Gogo's planned 5G network is now two years late
Gogo announced in 2019 with much fanfare that it would use US vendors to build a 5G network to supply speedy Internet connections to airplanes. The network was to be commercially available by the end of 2021.
Now, a year after that first launch date, Gogo said it must delay the commercial launch of its 5G network again, this time to the end of 2023. It's the company's third such delay.
"Our 5G supplier Airspan informed us that there was a flaw in Samsung's fabrication of our 5G chip that locked the chip in test mode," explained Gogo CEO Oakleigh Thorne during his company's earnings conference call this week. "We have just received final commitments from Airspan and their chip supplier that Samsung will need to respin the entire chip. Airspan will now receive the chip in Q2 next year. We will test fly in Q3 and that should put us all on track for commercial launch in Q4."
However, Thorne said that Gogo is moving forward on other parts of the project. He said the company has completed the construction of 150 cell towers on the ground, towers that will host radios that can broadcast Gogo's 5G signals up to passing airplanes. He also said the company is already working to install equipment onto its customers' airplanes, so that they can receive Gogo's Internet signals. All that's left, he said, will be a relatively quick installation of the 5G receiver onto those aircraft when it's ready.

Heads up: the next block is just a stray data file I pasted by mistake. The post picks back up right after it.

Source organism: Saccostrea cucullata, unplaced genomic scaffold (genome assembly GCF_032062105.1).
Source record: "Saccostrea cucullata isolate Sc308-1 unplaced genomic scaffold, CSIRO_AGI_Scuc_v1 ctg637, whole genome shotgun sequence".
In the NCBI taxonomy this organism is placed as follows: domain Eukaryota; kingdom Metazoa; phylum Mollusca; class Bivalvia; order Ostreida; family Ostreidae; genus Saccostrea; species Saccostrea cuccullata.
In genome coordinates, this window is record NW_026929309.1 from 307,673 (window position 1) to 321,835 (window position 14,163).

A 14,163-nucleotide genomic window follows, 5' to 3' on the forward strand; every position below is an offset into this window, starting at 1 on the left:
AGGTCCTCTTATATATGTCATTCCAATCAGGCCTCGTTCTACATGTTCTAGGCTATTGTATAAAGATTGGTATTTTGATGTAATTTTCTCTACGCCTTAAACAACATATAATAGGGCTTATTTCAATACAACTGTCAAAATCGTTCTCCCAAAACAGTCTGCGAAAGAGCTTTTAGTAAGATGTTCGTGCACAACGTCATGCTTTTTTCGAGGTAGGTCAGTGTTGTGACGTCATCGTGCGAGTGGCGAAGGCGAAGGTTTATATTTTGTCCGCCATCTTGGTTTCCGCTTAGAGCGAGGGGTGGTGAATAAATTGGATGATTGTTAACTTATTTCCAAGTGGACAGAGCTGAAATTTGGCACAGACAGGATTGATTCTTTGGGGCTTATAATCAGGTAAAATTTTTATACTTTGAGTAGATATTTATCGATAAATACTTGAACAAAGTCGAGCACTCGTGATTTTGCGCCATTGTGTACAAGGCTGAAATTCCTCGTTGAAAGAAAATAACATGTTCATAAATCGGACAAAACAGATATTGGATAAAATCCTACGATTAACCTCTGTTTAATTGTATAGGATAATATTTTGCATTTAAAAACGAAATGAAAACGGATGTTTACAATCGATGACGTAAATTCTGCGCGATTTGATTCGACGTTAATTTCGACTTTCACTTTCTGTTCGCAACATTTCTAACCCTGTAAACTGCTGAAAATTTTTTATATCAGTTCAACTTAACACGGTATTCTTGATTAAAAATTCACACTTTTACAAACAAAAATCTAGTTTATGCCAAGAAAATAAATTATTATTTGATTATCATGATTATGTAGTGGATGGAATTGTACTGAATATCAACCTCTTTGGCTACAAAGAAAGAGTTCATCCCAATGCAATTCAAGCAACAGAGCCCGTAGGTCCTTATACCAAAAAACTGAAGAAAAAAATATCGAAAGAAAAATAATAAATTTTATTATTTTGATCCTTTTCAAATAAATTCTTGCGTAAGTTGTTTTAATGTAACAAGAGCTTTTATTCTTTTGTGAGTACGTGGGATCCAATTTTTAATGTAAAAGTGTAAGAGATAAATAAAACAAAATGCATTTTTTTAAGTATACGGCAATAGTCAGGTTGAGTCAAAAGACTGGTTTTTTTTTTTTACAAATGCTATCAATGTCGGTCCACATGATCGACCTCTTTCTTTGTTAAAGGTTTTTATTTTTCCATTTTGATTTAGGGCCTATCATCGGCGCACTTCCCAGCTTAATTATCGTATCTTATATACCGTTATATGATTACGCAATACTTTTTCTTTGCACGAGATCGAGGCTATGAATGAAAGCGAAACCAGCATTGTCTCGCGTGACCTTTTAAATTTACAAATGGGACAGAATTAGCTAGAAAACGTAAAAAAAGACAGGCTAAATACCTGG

"All we are waiting for is a small 5G chip, which will be a minor amendment to our existing certifications, and then we'll be off and running," Thorne promised.
Gogo investors appeared relatively mollified, based on the stability of the company's shares following its earnings announcement. The company also exceeded analyst expectations for its third quarter results, and raised its earnings expectations for the full year 2022.
Part of Gogo's sunny outlook involves its new deal with low-Earth orbit (LEO) satellite operator OneWeb. Gogo plans to put LEO capabilities alongside its 5G service, thereby helping to raise customers' overall speeds in the US via a combination of the two technologies. The move will also allow Gogo – which today only sells services to business aircraft – to offer Internet connections internationally.
To be clear, Gogo isn't the only Internet service provider to suffer delays recently. For example, SpaceNews reported that some of SES' O3b mPower broadband satellites won't launch until early next year, a delay from initial plans to launch them this year. Separately, fixed wireless provider Starry is now for sale after halting its own terrestrial network buildout.
Moreover, Gogo isn't the only company selling Internet connections to aircraft companies. SpaceX, Viasat and others do as well, though the financial analysts at Raymond James argued that "we think Gogo's competitive position remains strong."
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